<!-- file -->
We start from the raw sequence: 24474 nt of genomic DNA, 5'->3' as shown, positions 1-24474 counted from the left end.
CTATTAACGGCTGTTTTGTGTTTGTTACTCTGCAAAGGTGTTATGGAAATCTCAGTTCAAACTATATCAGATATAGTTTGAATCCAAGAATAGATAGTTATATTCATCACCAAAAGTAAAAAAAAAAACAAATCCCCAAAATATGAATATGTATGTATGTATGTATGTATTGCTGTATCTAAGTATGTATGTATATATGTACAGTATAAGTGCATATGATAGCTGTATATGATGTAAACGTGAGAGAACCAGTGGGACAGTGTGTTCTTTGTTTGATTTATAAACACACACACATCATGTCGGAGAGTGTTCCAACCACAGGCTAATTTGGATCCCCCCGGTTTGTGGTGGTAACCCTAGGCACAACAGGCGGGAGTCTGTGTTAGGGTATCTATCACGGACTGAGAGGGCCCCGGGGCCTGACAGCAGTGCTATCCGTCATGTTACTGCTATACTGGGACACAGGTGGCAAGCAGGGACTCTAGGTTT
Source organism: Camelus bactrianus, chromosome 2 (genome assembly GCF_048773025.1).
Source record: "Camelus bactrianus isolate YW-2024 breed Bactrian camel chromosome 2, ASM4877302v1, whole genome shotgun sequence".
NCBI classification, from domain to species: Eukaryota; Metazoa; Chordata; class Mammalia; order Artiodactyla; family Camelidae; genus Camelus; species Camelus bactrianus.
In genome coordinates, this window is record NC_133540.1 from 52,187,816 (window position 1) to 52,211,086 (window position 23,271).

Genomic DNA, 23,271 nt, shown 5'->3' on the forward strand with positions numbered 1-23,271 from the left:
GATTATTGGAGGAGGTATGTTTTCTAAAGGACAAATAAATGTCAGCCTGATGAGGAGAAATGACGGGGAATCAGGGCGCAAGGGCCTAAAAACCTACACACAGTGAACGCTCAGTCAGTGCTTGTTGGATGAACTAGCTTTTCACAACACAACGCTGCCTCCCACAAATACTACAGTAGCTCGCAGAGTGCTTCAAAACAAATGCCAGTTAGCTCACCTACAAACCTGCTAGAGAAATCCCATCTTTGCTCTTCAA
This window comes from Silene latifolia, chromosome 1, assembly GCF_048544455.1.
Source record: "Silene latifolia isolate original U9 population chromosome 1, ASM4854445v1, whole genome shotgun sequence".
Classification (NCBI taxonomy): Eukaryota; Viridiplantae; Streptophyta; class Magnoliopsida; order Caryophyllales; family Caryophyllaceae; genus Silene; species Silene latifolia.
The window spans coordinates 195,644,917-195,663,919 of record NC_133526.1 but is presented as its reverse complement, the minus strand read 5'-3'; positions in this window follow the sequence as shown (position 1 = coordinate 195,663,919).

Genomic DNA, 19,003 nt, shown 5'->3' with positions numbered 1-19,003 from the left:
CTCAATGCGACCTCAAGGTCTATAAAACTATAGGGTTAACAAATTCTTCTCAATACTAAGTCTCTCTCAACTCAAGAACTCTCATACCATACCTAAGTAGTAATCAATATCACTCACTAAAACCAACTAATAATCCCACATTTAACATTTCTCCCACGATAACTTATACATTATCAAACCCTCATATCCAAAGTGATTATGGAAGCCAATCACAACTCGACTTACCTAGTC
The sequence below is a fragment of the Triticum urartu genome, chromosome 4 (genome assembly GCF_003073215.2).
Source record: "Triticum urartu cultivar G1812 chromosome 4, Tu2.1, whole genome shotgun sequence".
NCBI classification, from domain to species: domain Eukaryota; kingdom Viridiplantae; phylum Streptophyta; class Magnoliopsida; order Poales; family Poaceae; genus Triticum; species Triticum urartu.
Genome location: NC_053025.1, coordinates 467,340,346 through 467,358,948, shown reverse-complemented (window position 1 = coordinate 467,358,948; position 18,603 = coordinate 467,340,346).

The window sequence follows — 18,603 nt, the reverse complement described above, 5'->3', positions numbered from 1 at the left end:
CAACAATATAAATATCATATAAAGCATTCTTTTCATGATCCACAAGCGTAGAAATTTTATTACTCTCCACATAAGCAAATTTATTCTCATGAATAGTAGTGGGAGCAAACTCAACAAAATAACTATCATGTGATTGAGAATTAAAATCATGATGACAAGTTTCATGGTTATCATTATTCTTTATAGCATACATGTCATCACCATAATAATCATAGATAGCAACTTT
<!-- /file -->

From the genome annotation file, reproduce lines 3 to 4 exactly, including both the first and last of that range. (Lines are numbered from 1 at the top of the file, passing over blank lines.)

Source organism: Camelus bactrianus, chromosome 2 (genome assembly GCF_048773025.1).
Source record: "Camelus bactrianus isolate YW-2024 breed Bactrian camel chromosome 2, ASM4877302v1, whole genome shotgun sequence".